Jos Buttler led England’s underdog attempts to take the second Ashes Test all the way to the wire before treading on his stumps to give Australia a 2-0 lead and one hand on the urn.
Buttler’s steel ensured the day/night Test reached a final floodlit session on day five as he clung on for 207 balls and 26 runs – the second longest innings of 55-match career – but he could not save his outclassed team from a 275-run defeat.
With 24 overs left he was ninth man down in unbelievable fashion, stepping deep in his crease and dislodging the bails while pushing Jhye Richardson to cover. It took him a moment to realise what had happened, but Australia could not believe their luck.
That left old-stagers Stuart Broad and James Anderson to fight on alone and the latter fended Richardson to gully at 8.10pm local time to complete the seamer’s decisive five-wicket haul.
The agonising dismissal of captain Joe Root to the last ball on Sunday left England resuming on a fragile 82 for four – an equation that only got worse when Ollie Pope was dismissed by his seventh ball of the day.
Potentially playing for his place in the Boxing Day Test with an average dipping below the 30 mark, the Surrey batter needed to show he could apply himself in adverse conditions but made just four, his third single-figure score in a row.
Mitchell Starc, who has played a terrific hand leading a seam attack deprived of the injured Josh Hazlewood and the isolating Pat Cummins, was responsible but Pope will surely be aware of his own culpability.
At a stage when batting long and leaving as many deliveries as possible was the order of the day it is hard to understand why Pope felt the urge to feel for one that started outside off stump and was shaping further away.
Buttler could have found himself a footnote in the finale when he edged Starc on nought, but wicketkeeper Alex Carey’s refusal to go for the catch paved the way for a stoic resistance from England’s number seven.
He and Ben Stokes were blocking everything in an attempt to blunt the momentum but that allowed Nathan Lyon to wheel away at one end, repeatedly asking the same questions in the expectation that a mistake would creep in.
Stokes had resisted for 77 balls and almost two hours overall but the error did come, lbw as he was beaten by a hint of turn stepping back in his crease. Given the ruthlessness with which Australia wrapped up England in the three previous innings, a clinical kill looked the best bet.
But Buttler grasped the chance to show he is still up for the fight, digging in for an anchoring innings that curbed all of his attacking instincts as Chris Woakes played with unhurried fluency.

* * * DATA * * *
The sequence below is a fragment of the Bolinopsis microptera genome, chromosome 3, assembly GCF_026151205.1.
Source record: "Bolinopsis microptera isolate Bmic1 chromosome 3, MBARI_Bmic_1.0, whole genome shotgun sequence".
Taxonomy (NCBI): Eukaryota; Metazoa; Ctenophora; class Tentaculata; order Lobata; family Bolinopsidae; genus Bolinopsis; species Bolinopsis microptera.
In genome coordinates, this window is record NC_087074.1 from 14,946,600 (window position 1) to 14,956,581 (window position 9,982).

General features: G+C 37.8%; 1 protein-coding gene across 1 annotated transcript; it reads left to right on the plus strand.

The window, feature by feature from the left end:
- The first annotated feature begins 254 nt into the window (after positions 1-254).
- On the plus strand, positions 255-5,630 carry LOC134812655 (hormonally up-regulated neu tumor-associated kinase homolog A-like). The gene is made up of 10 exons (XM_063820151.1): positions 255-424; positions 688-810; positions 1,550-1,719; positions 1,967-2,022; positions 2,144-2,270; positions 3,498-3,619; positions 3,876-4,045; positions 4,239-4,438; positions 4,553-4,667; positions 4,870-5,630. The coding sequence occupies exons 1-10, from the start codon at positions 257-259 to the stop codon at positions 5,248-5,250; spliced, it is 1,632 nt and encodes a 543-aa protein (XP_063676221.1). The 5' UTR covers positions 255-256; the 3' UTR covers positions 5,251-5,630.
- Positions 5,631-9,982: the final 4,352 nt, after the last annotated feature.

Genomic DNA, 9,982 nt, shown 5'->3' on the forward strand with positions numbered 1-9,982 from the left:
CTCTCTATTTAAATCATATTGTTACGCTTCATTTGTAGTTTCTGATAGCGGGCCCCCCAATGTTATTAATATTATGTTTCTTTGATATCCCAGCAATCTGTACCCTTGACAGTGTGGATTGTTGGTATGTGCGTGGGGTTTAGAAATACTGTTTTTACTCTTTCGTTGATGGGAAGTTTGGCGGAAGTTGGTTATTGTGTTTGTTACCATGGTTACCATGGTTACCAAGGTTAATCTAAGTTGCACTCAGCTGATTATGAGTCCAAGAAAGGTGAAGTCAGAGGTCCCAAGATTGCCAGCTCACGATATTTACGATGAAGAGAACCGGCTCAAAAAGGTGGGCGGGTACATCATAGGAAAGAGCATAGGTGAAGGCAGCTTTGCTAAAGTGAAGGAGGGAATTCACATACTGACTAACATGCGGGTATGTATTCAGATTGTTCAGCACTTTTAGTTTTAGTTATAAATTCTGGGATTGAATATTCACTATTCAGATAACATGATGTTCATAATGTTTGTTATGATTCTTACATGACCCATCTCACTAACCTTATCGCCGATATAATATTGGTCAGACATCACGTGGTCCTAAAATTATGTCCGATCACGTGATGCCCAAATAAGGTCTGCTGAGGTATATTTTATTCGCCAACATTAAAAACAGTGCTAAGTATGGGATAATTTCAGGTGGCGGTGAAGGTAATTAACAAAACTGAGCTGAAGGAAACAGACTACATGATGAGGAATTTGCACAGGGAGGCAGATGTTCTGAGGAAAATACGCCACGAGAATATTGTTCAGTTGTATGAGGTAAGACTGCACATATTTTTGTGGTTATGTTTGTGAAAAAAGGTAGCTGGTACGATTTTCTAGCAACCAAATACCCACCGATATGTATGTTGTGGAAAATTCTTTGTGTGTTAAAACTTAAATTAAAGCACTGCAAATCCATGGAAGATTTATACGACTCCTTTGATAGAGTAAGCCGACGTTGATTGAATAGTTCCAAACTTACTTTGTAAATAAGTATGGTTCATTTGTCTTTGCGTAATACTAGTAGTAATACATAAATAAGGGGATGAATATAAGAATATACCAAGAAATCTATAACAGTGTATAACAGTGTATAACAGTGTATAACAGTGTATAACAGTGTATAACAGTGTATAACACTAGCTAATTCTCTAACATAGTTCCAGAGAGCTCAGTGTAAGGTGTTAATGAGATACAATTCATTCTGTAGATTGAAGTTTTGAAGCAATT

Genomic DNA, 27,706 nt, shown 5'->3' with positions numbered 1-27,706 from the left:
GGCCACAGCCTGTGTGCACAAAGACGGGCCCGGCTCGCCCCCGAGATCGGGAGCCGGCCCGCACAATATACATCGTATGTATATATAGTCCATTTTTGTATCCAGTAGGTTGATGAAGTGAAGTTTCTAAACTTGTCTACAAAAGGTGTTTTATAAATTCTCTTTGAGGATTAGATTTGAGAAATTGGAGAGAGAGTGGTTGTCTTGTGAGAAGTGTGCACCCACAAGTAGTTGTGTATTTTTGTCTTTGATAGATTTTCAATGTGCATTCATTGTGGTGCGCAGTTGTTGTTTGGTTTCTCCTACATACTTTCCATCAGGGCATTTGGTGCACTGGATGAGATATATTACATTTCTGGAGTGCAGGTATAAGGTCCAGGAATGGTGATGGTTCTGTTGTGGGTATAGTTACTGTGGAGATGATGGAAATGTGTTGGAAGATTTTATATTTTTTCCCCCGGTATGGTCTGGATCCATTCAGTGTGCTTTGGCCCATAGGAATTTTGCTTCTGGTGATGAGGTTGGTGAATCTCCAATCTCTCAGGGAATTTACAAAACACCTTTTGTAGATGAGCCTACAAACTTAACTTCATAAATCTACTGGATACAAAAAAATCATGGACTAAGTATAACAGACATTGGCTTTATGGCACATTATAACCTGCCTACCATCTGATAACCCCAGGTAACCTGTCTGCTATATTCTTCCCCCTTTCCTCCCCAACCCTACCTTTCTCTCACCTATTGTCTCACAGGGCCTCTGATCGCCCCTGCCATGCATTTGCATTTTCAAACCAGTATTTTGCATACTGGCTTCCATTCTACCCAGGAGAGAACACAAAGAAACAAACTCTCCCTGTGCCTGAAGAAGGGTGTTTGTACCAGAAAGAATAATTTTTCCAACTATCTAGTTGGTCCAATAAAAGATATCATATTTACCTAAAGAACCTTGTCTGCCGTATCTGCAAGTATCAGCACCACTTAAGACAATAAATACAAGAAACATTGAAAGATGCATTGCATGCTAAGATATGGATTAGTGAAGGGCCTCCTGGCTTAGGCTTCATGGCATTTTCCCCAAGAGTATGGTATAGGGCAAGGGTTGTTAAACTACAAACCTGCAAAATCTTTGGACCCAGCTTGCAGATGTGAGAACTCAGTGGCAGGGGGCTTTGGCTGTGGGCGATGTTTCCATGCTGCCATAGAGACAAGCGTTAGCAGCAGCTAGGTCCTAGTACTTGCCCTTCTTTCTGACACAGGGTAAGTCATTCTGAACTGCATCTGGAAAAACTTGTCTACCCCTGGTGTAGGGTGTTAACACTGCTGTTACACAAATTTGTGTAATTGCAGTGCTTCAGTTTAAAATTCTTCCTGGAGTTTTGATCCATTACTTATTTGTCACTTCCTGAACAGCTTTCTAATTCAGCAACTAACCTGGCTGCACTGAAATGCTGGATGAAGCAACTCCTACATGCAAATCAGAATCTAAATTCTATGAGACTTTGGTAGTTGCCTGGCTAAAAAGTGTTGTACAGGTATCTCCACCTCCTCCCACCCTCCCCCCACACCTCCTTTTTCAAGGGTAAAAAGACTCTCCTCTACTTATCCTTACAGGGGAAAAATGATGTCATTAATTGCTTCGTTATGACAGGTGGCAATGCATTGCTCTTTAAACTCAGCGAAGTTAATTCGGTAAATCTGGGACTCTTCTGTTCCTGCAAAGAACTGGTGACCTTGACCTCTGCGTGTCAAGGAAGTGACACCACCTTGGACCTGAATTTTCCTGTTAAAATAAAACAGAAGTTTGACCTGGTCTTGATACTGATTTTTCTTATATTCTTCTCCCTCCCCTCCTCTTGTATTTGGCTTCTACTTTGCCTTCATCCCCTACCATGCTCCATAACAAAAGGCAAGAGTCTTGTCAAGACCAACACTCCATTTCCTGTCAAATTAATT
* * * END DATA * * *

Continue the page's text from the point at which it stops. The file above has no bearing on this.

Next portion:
Between them they soaked up more than 30 valuable overs either side of the dinner break, sucking the heat out of Lyon’s spell and taking advantage of aggressive fields to pick up the odd boundary.
They went from being an annoyance to a genuine aggravation when they successfully negotiated Starc’s first spell with the last new ball of the match but the fresh Kookaburra was still only eight overs old when Richardson made it pay.
Going full again despite having just been stroked through the covers by Woakes, he got one to dart back at pace and peg back middle stump. That left Buttler to shepherd the tail through the long road ahead.
Ollie Robinson did a share of the lifting, facing 39 balls, but looked as though he needed all the protection Buttler could offer.
He eventually succumbed just before the final break, fending Lyon to slip where Smith made no mistake.
Buttler and Broad successfully pushed matters into one last session, but they still needed luck on their side. Instead, Buttler lost track of his footwork and clipped the base of the stumps with his heel in an otherwise untroubled shot into the cover region.
It was an inglorious dismissal and an ill-fitting end to his personal rearguard. The task ahead was too much for Broad and Anderson, and when Richardson got one to jump towards the shoulder of the number 11’s bat it was all over.
Only one side has ever come back from 2-0 down to win as Ashes series, Australia managing the feat under the great Donald Bradman in 1936/37. A hat-trick of wins in Melbourne, Sydney and Hobart looks well beyond Root’s men at this stage, meaning England are also certain to go home without the prize they came for.